Council understands that it is a difficult decision to substantially increase rates and has carefully considered rating increases across all rate categories.

Council offers the Pensioner Rebate Scheme, which financially supports this important cohort in our community. Council also has a Hardship Policy to accommodate the special needs of those unable to pay their rates in full on time.

Why haven’t our rates been slowly increased at the right rate over the years to accommodate the changing needs of the council – having such a big increase suddenly will be hard to manage
There are many reasons why Council is in the position it is today. Some of these reasons include an historical unwillingness to address the growing shortfall in roads funding, the unmet expectation that Council would receive a fairer share of road funding from other levels of government and a poorer understanding of the assets Council manages on behalf of the community than modern techniques allow us to have today.

If we do not resolve the issue now, the gap between what is necessary to run the City and what Council collects will continue to widen putting an even greater burden on future generations. Our rates are comparatively very low compared with similar councils and every attempt has been made to minimise the impact of the proposed SRV increase on those in our community who can least afford it.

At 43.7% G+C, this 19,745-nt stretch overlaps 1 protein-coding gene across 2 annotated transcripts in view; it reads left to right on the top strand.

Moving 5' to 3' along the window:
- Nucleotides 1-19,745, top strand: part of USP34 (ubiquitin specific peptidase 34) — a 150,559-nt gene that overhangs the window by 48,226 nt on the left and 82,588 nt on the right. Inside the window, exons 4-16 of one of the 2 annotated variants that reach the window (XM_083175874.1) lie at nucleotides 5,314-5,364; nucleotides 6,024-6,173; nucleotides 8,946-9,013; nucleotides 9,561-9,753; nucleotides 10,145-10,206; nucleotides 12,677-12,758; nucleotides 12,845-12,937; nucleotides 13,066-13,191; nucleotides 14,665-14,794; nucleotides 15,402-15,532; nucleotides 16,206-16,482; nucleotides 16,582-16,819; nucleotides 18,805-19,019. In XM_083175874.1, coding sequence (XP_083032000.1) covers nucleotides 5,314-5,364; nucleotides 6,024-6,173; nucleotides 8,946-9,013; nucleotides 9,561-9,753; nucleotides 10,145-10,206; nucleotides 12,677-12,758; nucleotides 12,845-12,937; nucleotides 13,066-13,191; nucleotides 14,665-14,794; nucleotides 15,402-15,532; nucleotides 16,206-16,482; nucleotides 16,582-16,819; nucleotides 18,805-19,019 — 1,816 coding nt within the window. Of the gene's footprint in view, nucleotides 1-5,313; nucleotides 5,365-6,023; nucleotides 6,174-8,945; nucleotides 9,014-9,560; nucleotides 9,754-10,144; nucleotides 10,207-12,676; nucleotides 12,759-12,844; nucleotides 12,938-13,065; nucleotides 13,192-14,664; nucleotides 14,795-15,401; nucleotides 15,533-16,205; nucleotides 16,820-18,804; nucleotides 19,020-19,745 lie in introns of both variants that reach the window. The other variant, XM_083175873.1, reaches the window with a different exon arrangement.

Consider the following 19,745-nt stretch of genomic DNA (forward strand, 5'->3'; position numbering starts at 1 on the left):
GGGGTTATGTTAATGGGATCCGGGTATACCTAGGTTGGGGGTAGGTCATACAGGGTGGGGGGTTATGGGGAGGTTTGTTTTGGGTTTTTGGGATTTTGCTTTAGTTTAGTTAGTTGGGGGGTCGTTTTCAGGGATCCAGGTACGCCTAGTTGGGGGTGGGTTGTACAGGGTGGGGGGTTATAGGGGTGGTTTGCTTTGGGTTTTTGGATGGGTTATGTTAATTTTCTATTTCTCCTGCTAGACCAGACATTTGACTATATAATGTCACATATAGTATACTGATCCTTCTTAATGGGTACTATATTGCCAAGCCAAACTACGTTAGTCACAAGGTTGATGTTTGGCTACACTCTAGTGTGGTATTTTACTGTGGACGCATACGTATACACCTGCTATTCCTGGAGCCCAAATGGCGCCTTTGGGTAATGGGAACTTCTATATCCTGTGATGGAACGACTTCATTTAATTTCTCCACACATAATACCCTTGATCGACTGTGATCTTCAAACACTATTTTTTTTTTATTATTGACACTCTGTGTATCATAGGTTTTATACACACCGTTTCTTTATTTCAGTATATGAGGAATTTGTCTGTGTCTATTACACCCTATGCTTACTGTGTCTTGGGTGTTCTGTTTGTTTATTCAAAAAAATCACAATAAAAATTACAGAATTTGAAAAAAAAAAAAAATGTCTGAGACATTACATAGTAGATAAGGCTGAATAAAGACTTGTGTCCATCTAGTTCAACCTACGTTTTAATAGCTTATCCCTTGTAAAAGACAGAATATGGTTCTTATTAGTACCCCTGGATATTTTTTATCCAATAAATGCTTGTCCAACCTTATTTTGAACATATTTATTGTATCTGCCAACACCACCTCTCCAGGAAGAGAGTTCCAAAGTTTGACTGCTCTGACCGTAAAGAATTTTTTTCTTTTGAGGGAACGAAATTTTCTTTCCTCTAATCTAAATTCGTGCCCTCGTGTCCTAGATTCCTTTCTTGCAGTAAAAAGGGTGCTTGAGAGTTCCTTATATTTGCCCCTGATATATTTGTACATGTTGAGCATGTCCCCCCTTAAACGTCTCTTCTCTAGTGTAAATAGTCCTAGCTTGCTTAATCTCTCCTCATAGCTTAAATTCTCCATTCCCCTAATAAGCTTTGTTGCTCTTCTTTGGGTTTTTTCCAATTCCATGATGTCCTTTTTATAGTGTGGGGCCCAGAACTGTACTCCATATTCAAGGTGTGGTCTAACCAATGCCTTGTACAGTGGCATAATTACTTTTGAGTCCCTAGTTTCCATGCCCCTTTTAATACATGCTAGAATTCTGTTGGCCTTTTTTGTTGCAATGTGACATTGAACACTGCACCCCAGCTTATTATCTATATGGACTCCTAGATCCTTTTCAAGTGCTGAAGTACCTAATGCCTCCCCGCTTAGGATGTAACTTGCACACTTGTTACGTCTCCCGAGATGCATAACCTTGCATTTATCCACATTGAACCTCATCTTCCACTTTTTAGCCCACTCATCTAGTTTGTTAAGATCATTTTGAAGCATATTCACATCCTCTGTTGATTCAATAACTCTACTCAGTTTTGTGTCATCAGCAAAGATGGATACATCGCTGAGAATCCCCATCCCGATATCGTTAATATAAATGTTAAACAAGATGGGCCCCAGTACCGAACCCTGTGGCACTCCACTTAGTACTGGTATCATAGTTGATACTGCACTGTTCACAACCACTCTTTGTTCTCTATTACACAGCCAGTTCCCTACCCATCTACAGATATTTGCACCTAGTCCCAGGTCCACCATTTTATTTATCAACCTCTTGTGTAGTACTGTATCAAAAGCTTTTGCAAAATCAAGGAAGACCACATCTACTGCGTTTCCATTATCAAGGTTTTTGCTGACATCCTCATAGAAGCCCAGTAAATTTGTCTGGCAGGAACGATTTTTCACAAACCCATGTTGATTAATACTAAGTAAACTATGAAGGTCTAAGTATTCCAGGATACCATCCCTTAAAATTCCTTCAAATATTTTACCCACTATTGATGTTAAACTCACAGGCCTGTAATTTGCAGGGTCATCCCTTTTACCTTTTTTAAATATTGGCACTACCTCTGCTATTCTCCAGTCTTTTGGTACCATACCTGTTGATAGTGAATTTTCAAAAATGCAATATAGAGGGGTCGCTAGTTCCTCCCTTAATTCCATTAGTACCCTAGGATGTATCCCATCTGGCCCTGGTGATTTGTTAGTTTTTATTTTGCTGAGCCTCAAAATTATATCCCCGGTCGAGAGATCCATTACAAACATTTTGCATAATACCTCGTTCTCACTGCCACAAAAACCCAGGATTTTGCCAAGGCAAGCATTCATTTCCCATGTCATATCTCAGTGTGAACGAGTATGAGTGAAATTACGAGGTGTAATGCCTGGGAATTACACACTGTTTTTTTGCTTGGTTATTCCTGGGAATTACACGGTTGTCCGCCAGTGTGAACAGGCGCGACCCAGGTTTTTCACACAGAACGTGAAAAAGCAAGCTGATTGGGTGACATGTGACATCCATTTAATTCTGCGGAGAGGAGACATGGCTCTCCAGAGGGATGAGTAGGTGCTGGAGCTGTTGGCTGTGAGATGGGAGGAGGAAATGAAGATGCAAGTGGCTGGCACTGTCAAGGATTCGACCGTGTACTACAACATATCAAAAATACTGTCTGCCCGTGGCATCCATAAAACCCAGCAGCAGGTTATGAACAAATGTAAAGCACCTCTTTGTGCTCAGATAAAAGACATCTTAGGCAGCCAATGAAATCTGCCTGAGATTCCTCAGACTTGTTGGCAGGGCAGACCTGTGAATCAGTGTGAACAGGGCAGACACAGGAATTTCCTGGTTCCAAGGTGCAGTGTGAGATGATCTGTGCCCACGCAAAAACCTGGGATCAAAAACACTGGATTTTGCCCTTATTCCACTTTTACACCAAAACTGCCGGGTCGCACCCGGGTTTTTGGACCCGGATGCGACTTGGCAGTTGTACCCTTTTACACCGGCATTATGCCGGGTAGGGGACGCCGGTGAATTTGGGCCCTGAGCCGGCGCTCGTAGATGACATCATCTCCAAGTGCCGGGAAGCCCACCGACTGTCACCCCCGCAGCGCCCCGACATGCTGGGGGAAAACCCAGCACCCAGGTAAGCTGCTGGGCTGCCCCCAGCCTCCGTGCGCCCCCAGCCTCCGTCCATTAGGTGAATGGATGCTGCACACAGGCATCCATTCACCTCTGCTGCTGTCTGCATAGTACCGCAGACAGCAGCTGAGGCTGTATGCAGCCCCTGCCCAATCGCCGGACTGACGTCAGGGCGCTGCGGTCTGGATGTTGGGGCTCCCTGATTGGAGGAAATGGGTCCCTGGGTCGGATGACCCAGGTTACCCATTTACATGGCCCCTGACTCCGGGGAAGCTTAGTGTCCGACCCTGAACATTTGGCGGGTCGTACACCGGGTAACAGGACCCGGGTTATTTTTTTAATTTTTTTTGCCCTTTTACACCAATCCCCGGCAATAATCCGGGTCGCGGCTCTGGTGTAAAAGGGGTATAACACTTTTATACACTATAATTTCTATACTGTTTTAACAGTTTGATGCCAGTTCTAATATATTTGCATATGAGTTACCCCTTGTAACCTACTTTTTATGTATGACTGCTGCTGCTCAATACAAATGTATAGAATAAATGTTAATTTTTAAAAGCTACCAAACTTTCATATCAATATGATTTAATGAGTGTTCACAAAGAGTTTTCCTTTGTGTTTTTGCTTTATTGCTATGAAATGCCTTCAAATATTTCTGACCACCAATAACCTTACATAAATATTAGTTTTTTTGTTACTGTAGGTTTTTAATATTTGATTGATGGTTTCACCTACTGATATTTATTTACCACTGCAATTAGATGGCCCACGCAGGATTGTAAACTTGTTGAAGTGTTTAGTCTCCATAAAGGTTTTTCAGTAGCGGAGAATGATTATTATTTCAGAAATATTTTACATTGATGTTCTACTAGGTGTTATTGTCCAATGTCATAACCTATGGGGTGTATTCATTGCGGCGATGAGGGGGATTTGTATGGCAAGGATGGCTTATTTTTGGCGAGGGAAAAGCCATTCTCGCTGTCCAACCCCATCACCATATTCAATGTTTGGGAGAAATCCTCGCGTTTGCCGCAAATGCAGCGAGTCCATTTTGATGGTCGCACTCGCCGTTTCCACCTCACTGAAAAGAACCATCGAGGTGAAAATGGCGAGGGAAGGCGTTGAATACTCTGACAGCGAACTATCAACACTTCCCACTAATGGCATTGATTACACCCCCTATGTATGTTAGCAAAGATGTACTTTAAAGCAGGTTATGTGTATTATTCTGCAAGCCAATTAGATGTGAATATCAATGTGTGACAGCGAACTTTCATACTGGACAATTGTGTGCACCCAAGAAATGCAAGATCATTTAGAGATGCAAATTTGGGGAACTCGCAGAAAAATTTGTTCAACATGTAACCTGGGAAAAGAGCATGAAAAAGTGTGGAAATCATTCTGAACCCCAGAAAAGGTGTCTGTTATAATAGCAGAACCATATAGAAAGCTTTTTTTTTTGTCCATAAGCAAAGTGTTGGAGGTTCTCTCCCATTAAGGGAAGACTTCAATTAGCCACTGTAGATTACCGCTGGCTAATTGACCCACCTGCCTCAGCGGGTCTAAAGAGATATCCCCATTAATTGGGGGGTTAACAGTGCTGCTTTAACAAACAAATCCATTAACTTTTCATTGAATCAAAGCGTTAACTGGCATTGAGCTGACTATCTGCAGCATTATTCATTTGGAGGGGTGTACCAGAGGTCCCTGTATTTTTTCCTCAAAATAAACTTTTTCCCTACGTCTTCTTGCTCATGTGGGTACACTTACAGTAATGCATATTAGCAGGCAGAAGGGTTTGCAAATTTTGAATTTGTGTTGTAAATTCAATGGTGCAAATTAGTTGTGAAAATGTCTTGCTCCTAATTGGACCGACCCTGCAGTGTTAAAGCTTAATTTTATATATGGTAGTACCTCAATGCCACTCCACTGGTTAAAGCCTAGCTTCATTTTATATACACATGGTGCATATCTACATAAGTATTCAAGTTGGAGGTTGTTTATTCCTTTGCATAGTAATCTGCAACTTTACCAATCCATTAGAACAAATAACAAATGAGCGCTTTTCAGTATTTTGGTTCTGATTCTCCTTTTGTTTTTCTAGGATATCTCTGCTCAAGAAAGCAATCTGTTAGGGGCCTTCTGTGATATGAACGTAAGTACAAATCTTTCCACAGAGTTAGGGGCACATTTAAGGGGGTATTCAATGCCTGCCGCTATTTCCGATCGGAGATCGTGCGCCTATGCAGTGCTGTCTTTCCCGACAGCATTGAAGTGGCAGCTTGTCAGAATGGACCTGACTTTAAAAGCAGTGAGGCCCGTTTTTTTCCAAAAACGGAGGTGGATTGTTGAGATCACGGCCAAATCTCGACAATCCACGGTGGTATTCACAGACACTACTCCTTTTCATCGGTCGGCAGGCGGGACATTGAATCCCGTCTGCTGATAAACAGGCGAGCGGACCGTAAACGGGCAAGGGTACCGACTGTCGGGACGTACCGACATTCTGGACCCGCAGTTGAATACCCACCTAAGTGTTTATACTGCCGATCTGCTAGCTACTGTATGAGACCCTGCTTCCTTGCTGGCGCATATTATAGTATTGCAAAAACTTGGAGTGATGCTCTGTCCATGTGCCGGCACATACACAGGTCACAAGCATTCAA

If we choose to go with option 2, what sort of discretionary items will we be saying no to?
Under OPTION 2, Council would put a plan prioritising essential services and reduce more discretionary services. The focus would be managing risk, including closure or removal of unsafe infrastructure. This plan would be developed and finalised with extensive community consultation.

It is likely Council would reduce services for community and recreation facilities have less capacity to support and advocate for community services, and close unsafe facilities.

Council would continue to reduce services required in future years as revenues will not be sufficient to ensure assets reach assumed asset lives.

I only want the basics in terms of council assets and services – will I have to pay for an increase irrespective?
If Option 1 is ultimately approved all residents and rate payers will see an increase in their rates. Care has been taken to distribute the rating as fairly as possible between residential, farming, business and industry rate payers.